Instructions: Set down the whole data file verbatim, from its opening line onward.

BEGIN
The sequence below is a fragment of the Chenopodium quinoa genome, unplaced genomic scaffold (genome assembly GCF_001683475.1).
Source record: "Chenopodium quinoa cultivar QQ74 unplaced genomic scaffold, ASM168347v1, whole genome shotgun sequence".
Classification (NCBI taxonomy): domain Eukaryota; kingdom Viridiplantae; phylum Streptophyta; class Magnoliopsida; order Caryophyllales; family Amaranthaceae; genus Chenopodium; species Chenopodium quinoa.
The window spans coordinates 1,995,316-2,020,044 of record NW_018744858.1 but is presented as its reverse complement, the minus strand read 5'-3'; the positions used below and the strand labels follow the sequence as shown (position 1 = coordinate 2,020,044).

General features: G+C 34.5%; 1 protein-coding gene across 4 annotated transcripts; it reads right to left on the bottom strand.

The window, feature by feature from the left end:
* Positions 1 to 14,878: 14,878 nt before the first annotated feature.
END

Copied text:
The sequence below is a fragment of the Chenopodium quinoa genome, unplaced genomic scaffold (genome assembly GCF_001683475.1).
Source record: "Chenopodium quinoa cultivar QQ74 unplaced genomic scaffold, ASM168347v1, whole genome shotgun sequence".
Classification (NCBI taxonomy): domain Eukaryota; kingdom Viridiplantae; phylum Streptophyta; class Magnoliopsida; order Caryophyllales; family Amaranthaceae; genus Chenopodium; species Chenopodium quinoa.
The window spans coordinates 1,995,316-2,020,044 of record NW_018744858.1 but is presented as its reverse complement, the minus strand read 5'-3'; the positions used below and the strand labels follow the sequence as shown (position 1 = coordinate 2,020,044).

General features: G+C 34.5%; 1 protein-coding gene across 4 annotated transcripts; it reads right to left on the bottom strand.

The window, feature by feature from the left end:
* Positions 1 to 14,878: 14,878 nt before the first annotated feature.